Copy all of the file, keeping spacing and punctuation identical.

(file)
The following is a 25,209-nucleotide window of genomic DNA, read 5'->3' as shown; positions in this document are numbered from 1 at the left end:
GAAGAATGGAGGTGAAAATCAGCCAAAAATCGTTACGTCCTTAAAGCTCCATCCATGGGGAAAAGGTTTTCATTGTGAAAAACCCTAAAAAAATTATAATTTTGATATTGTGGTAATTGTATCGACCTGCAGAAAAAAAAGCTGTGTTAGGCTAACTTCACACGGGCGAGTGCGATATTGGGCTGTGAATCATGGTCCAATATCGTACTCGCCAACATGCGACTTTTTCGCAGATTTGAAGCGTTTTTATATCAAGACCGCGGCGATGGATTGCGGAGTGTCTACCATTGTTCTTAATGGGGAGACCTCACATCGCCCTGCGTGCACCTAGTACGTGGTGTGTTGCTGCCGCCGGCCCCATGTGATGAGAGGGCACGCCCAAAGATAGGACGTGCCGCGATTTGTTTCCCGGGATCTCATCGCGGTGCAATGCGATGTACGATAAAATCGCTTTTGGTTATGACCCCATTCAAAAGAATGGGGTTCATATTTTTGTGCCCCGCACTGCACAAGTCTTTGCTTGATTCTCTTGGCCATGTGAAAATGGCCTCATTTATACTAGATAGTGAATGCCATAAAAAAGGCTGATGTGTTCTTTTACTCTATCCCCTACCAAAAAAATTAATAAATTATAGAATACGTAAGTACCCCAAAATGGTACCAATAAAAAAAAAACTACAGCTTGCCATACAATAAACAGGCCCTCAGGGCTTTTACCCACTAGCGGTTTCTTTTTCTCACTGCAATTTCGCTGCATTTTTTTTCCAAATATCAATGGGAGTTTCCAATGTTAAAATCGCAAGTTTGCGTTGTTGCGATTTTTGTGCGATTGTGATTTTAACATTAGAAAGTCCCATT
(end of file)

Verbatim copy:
The following is a 25,209-nucleotide window of genomic DNA, read 5'->3' as shown; positions in this document are numbered from 1 at the left end:
GAAGAATGGAGGTGAAAATCAGCCAAAAATCGTTACGTCCTTAAAGCTCCATCCATGGGGAAAAGGTTTTCATTGTGAAAAACCCTAAAAAAATTATAATTTTGATATTGTGGTAATTGTATCGACCTGCAGAAAAAAAAGCTGTGTTAGGCTAACTTCACACGGGCGAGTGCGATATTGGGCTGTGAATCATGGTCCAATATCGTACTCGCCAACATGCGACTTTTTCGCAGATTTGAAGCGTTTTTATATCAAGACCGCGGCGATGGATTGCGGAGTGTCTACCATTGTTCTTAATGGGGAGACCTCACATCGCCCTGCGTGCACCTAGTACGTGGTGTGTTGCTGCCGCCGGCCCCATGTGATGAGAGGGCACGCCCAAAGATAGGACGTGCCGCGATTTGTTTCCCGGGATCTCATCGCGGTGCAATGCGATGTACGATAAAATCGCTTTTGGTTATGACCCCATTCAAAAGAATGGGGTTCATATTTTTGTGCCCCGCACTGCACAAGTCTTTGCTTGATTCTCTTGGCCATGTGAAAATGGCCTCATTTATACTAGATAGTGAATGCCATAAAAAAGGCTGATGTGTTCTTTTACTCTATCCCCTACCAAAAAAATTAATAAATTATAGAATACGTAAGTACCCCAAAATGGTACCAATAAAAAAAAAACTACAGCTTGCCATACAATAAACAGGCCCTCAGGGCTTTTACCCACTAGCGGTTTCTTTTTCTCACTGCAATTTCGCTGCATTTTTTTTCCAAATATCAATGGGAGTTTCCAATGTTAAAATCGCAAGTTTGCGTTGTTGCGATTTTTGTGCGATTGTGATTTTAACATTAGAAAGTCCCATT